Frank Martin (15 September 1890 – 21 November 1974) was a Swiss composer, who lived a large part of his life in the Netherlands. He was born in Geneva, the tenth and last child of Charles Martin, a pastor. Before he started school, he was already playing the piano and improvising. At nine, he was composing complete, fully formed songs, without having had any instruction in song forms or harmony. A performance of Bach's St. Matthew Passion which he heard at the age of twelve left upon him an ineradicable impression, and Bach became his true master.
Mauricio Kagel (born in Buenos Aires, December 24, 1931, died in Cologne, September 18, 2008) was an Argentine composer who has lived in Germany for most of his career. He was most famous for his interest in developing the theatrical side of musical performance. Many of his pieces give specific theatrical instructions to the performers, such as to adopt certain facial expressions while playing, to make their stage entrances in a particular way, to physically interact with other performers and so on.
Conlon Nancarrow (b. October 27, 1912, Texarkana - d. August 10, 1997, Mexico City) was an American-born composer who lived most of his life in Mexico. Nancarrow is remembered almost exclusively for the pieces he wrote for the player piano. He was one of the first composers to use musical instruments as mechanical machines, utilising their capacity to play complex polyrhythms at tempos far beyond human performance ability.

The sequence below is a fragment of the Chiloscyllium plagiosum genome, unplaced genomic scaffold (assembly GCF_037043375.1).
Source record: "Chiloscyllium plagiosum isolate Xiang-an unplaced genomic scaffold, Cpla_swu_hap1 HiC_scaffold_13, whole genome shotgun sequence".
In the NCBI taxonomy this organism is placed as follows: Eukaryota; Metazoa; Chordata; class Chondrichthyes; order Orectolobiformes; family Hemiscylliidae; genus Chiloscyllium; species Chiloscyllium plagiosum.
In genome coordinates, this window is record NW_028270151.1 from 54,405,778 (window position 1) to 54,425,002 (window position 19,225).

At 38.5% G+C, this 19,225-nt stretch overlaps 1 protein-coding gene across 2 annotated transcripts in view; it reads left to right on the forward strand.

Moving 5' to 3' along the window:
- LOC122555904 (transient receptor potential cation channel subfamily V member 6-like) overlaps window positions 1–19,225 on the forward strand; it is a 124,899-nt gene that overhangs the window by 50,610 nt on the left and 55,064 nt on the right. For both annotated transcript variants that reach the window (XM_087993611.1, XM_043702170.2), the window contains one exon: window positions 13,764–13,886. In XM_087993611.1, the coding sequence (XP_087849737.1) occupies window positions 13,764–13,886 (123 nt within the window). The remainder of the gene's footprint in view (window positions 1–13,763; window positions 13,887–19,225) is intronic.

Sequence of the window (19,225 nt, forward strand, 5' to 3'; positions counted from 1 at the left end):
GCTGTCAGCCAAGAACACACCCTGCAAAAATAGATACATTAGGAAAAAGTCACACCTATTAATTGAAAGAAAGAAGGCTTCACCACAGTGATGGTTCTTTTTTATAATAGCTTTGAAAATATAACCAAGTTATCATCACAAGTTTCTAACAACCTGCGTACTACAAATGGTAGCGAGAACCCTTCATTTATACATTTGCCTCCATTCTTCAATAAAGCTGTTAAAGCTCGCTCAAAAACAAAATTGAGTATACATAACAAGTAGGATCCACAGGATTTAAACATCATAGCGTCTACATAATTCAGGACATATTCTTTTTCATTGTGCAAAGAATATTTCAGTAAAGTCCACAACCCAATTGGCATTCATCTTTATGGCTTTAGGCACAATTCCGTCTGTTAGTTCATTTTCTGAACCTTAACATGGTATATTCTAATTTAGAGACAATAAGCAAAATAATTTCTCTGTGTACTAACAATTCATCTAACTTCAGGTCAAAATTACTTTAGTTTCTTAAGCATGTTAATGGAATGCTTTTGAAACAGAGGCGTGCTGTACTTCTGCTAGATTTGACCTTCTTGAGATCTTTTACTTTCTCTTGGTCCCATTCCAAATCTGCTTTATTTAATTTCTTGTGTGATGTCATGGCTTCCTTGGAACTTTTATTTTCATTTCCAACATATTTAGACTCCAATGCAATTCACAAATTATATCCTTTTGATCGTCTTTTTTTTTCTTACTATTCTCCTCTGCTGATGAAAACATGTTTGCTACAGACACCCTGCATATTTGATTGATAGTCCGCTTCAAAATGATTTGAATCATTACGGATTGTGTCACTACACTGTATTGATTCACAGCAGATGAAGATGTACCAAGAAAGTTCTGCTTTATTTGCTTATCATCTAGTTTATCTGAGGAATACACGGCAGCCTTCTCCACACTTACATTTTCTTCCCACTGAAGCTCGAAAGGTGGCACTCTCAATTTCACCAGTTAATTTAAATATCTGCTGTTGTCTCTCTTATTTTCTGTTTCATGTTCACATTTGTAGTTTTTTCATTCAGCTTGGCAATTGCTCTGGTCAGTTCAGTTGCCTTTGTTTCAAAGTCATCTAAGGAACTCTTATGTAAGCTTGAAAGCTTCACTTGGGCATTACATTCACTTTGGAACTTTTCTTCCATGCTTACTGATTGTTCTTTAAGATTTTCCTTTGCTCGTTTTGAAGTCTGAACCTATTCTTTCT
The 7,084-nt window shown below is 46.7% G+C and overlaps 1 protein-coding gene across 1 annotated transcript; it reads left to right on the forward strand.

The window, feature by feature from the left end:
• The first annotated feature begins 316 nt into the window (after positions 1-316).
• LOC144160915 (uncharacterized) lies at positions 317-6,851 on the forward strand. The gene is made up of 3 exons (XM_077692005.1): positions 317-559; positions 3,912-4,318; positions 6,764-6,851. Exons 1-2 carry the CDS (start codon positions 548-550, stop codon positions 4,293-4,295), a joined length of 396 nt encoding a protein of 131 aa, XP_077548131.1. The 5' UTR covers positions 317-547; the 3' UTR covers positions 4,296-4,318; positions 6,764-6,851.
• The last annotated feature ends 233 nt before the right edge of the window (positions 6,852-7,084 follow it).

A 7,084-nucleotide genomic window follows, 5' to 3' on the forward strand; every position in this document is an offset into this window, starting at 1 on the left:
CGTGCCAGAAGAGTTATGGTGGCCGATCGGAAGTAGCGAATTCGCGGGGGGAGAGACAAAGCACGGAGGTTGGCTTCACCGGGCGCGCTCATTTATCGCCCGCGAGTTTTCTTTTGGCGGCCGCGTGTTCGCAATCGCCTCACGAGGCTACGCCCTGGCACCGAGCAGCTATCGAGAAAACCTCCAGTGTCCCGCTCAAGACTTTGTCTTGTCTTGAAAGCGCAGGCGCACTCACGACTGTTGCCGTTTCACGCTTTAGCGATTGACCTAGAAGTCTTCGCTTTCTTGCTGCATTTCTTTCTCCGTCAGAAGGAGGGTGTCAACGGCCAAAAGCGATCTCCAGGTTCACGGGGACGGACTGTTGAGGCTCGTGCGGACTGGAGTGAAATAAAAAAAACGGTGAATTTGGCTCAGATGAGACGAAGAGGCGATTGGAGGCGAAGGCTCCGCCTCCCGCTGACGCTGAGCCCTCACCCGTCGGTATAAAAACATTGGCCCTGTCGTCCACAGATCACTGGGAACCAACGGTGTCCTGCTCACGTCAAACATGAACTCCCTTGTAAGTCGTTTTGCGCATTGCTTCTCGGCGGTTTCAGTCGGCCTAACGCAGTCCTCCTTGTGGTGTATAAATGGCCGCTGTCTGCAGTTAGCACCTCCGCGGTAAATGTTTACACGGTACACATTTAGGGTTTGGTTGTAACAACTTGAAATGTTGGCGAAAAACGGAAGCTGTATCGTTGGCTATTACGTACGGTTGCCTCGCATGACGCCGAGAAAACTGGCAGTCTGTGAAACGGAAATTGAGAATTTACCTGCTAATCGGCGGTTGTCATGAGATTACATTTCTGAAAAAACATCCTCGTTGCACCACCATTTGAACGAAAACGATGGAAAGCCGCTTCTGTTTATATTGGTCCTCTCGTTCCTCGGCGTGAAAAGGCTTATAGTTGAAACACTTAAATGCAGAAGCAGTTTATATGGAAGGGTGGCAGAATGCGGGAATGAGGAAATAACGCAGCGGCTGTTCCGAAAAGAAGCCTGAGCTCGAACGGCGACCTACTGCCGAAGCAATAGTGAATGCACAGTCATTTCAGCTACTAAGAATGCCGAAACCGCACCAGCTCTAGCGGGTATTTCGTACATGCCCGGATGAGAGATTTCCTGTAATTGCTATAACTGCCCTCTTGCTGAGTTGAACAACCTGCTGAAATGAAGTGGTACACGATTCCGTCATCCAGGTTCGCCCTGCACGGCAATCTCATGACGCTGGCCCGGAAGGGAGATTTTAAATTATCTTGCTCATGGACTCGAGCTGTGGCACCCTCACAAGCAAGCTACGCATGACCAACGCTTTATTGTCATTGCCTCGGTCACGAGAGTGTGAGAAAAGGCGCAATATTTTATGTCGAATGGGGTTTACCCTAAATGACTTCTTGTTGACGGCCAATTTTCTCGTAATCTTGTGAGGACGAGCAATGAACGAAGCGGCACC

Luigi Nono (29 January 1924 - 8 May 1990) was an Italian composer. He studied at the Venice Conservatoire where he became acquainted with serialism. (He married Arnold Schönberg's daughter Nuria in 1955). He became a leading composer of instrumental and electronic music. In 1950, he attended the "Ferienkurse für neue Musik" in Darmstadt, where he met composers such as Edgard Varèse and Karlheinz Stockhausen. Works from this first period include: Polifonica-Monodica-Ritmica (1951), Epitaffio per Federico García Lorca (1952-1953), La victoire de Guernica (1954) and Liebeslied (1954).
David Behrman (born Salzburg, Austria, August 16, 1937) is a US composer and the producer of Columbia Records' Music of Our Time series. He was also a founding member of the Sonic Arts Union. He toured with the Merce Cunningham Dance Company and has worked with Ben Neill. He was a part of Robert Ashley's Music with Roots in the Aether interview series. He is known as a minimalist composer. His music has often involved interactions between live performers and computers, usually with the computer generating sounds triggered by some aspect of the live performance...
Krzysztof Penderecki (born November 23, 1933 in D?bica) is a Polish composer and conductor. His 1960 avant-garde Threnody to the Victims of Hiroshima for string orchestra brought him to international attention, and this success was followed by acclaim for his choral St. Luke Passion. Both these works exhibit novel compositional techniques. Since the 1970s Penderecki's style has changed to encompass a post-Romantic idiom.